I want this robot arm.* Not in the same way Moss wanted a robot arm in The IT Crowd, but in a way which is mysterious to me, a person who has never owned a robot arm. This is the Mirobot, an open-source desktop robot arm that does not (yet) exist in the world as a product that you (or I) can purchase. But if you’ve ever seen a robot arm that looks nearly so cute, I demand that you show me that baby robot arm immediately.
This thing appeared on KickStarter with an “all or nothing” goal of $30k, and it attained that goal in under an hour. When I’m writing this article, it’s got a bit over 400 backers and a whopping $170k in pledged cash. Could one attain such a pile of cash funding on cuteness alone? I mean, yes, but this robot arm can actually do things besides just pretty.
*NOTE: I, Chris Burns, have not been given, nor promised any robot arm in exchange for writing this article. I have not been given, nor promised any sort of compensation whatsoever for writing this article. I just had a feeling of “that is so cute I WANT IT” that was so intense when I first laid eyes upon this robot arm, I felt the need to say so!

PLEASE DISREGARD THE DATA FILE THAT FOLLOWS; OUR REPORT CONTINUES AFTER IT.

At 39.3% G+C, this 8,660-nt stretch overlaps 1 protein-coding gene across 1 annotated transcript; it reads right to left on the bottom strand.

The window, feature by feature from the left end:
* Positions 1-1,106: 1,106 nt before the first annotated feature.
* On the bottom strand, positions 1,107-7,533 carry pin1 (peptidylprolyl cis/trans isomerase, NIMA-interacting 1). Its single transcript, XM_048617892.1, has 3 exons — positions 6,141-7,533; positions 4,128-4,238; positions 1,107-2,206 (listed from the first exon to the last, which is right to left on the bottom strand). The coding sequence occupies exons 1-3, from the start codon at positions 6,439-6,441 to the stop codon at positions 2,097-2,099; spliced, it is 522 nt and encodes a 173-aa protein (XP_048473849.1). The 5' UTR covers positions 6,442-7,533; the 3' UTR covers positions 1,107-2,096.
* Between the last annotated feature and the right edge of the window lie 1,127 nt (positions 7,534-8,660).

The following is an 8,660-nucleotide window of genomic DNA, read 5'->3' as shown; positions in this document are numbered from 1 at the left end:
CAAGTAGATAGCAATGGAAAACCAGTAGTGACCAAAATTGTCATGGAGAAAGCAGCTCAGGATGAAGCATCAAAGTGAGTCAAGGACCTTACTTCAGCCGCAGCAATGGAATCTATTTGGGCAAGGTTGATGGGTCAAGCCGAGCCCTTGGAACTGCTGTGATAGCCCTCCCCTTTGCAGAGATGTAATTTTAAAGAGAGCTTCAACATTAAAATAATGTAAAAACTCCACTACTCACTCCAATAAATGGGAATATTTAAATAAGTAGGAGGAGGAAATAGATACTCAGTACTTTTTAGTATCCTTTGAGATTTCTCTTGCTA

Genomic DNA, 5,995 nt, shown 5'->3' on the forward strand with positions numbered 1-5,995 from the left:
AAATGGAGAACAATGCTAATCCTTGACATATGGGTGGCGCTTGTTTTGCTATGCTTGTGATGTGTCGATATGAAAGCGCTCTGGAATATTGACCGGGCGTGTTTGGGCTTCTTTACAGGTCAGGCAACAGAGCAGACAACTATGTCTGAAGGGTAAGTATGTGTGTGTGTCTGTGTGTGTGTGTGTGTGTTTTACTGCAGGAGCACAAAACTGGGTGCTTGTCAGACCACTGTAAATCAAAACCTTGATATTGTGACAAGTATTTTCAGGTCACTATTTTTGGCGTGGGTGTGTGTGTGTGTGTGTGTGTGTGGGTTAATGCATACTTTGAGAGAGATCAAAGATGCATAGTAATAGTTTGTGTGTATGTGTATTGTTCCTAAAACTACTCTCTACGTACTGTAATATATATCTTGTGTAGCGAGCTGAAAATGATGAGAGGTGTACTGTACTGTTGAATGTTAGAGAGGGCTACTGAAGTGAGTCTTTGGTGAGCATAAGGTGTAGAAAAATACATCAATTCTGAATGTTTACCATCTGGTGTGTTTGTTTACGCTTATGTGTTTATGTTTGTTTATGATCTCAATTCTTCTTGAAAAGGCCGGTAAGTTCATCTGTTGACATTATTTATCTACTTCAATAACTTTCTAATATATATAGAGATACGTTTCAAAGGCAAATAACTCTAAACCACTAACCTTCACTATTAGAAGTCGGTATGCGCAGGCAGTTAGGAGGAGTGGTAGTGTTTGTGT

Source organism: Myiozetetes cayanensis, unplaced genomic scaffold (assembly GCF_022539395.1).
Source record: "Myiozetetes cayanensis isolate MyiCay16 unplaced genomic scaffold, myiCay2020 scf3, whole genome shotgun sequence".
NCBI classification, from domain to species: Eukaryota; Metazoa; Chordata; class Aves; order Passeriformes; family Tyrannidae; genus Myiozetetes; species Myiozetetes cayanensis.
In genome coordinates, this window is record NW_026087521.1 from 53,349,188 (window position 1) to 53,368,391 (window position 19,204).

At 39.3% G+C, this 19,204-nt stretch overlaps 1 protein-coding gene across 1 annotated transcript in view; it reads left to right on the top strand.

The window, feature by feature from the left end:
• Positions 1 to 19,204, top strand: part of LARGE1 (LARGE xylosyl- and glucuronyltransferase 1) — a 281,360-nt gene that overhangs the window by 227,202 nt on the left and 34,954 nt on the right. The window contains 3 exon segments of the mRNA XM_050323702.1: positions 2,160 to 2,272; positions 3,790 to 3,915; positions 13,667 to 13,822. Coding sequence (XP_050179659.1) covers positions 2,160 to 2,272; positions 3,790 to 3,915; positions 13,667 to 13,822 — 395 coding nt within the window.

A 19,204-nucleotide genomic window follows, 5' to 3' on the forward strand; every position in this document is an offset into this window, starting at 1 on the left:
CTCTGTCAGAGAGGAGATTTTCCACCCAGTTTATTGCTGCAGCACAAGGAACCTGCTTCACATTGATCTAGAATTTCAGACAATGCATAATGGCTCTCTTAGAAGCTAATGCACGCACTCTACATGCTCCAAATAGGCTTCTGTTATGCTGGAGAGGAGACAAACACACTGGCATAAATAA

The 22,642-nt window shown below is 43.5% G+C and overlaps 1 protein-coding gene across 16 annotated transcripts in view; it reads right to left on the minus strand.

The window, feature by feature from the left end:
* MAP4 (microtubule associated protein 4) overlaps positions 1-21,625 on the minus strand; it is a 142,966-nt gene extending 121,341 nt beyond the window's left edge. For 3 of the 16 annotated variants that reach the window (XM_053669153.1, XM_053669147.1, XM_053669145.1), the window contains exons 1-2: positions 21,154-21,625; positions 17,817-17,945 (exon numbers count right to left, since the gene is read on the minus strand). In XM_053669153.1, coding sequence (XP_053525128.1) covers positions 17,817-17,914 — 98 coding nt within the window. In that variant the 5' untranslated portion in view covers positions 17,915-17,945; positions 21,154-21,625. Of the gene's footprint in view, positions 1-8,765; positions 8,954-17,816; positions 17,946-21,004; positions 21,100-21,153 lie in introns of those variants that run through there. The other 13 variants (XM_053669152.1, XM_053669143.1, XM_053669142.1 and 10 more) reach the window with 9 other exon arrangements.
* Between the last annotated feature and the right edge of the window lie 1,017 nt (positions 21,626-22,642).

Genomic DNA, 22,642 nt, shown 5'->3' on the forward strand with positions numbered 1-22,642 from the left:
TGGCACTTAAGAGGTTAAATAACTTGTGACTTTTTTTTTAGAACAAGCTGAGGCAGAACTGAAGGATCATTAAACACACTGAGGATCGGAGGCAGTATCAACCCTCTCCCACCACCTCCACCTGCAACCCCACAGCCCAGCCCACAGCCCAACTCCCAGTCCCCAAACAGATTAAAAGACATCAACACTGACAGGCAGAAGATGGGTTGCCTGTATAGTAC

They say “until now, it has been unrealistic to own a quality industrial robot at home.” They suggest that “today that changes,” and that it changes with “Mirobot, the smallest 6-axis industrial robot arm for home, school and professional use.” Sounds reasonable – but why?
What on earth would I even DO with a robot arm? Maybe get it to hold a little flag, or hold a pencil and draw a picture? Assuming the software that controls this machine is simple enough, I expect I’d be able to do all sorts of weird stuff.
But here’s the thing that makes me hesitate when it comes to a project like this. When it’s a gadget that requires software, but wasn’t made by a major brand whose survival depends on the usability of said software, I tend to shy away from said gadget. But when said project has a large enough community of hardcore tinkerers – like this one MIGHT – things are different.
There are now several hundred people onboard with cash in the game enough to own one of these robotic arms. If the arms are delivered and are delivered to the spec which has been suggested by the Kickstarter, I’d wager to guess that there’s a large enough community in the mix to assist and develop the arm even IF the original maker decided to disappear — not that I think they’ll disappear, but it’s always nice to have double-assurance of a future for a several-hundred-dollar gadget.
This super cute robot arm can be found over on Kickstarter right this minute. It’s got about a month to go before its initial campaign is closed for pledges. I imagine it’ll get quite a few more than it’s already attained in a shockingly short amount of time.